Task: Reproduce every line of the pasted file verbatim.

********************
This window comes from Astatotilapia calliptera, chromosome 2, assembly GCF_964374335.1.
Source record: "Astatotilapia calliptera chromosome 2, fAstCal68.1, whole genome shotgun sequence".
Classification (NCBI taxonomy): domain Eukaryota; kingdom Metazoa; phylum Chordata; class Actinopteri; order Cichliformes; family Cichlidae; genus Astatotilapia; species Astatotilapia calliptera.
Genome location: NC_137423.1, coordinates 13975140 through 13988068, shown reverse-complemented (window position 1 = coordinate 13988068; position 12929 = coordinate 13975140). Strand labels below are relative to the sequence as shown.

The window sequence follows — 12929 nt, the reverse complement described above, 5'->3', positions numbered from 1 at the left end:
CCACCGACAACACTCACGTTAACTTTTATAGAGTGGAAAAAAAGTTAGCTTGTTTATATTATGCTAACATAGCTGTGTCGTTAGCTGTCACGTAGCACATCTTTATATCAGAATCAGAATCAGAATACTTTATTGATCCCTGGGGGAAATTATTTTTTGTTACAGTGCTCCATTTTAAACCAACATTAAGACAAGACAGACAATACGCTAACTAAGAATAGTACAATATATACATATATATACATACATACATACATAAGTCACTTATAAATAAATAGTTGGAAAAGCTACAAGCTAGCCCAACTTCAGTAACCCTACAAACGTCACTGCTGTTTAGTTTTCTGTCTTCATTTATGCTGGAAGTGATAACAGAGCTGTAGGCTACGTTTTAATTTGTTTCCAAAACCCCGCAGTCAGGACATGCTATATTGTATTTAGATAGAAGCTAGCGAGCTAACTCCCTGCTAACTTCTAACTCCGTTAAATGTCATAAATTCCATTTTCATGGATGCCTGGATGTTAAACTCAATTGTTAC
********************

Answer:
This window comes from Astatotilapia calliptera, chromosome 2, assembly GCF_964374335.1.
Source record: "Astatotilapia calliptera chromosome 2, fAstCal68.1, whole genome shotgun sequence".
Classification (NCBI taxonomy): domain Eukaryota; kingdom Metazoa; phylum Chordata; class Actinopteri; order Cichliformes; family Cichlidae; genus Astatotilapia; species Astatotilapia calliptera.
Genome location: NC_137423.1, coordinates 13975140 through 13988068, shown reverse-complemented (window position 1 = coordinate 13988068; position 12929 = coordinate 13975140). Strand labels below are relative to the sequence as shown.

The window sequence follows — 12929 nt, the reverse complement described above, 5'->3', positions numbered from 1 at the left end:
CCACCGACAACACTCACGTTAACTTTTATAGAGTGGAAAAAAAGTTAGCTTGTTTATATTATGCTAACATAGCTGTGTCGTTAGCTGTCACGTAGCACATCTTTATATCAGAATCAGAATCAGAATACTTTATTGATCCCTGGGGGAAATTATTTTTTGTTACAGTGCTCCATTTTAAACCAACATTAAGACAAGACAGACAATACGCTAACTAAGAATAGTACAATATATACATATATATACATACATACATACATAAGTCACTTATAAATAAATAGTTGGAAAAGCTACAAGCTAGCCCAACTTCAGTAACCCTACAAACGTCACTGCTGTTTAGTTTTCTGTCTTCATTTATGCTGGAAGTGATAACAGAGCTGTAGGCTACGTTTTAATTTGTTTCCAAAACCCCGCAGTCAGGACATGCTATATTGTATTTAGATAGAAGCTAGCGAGCTAACTCCCTGCTAACTTCTAACTCCGTTAAATGTCATAAATTCCATTTTCATGGATGCCTGGATGTTAAACTCAATTGTTAC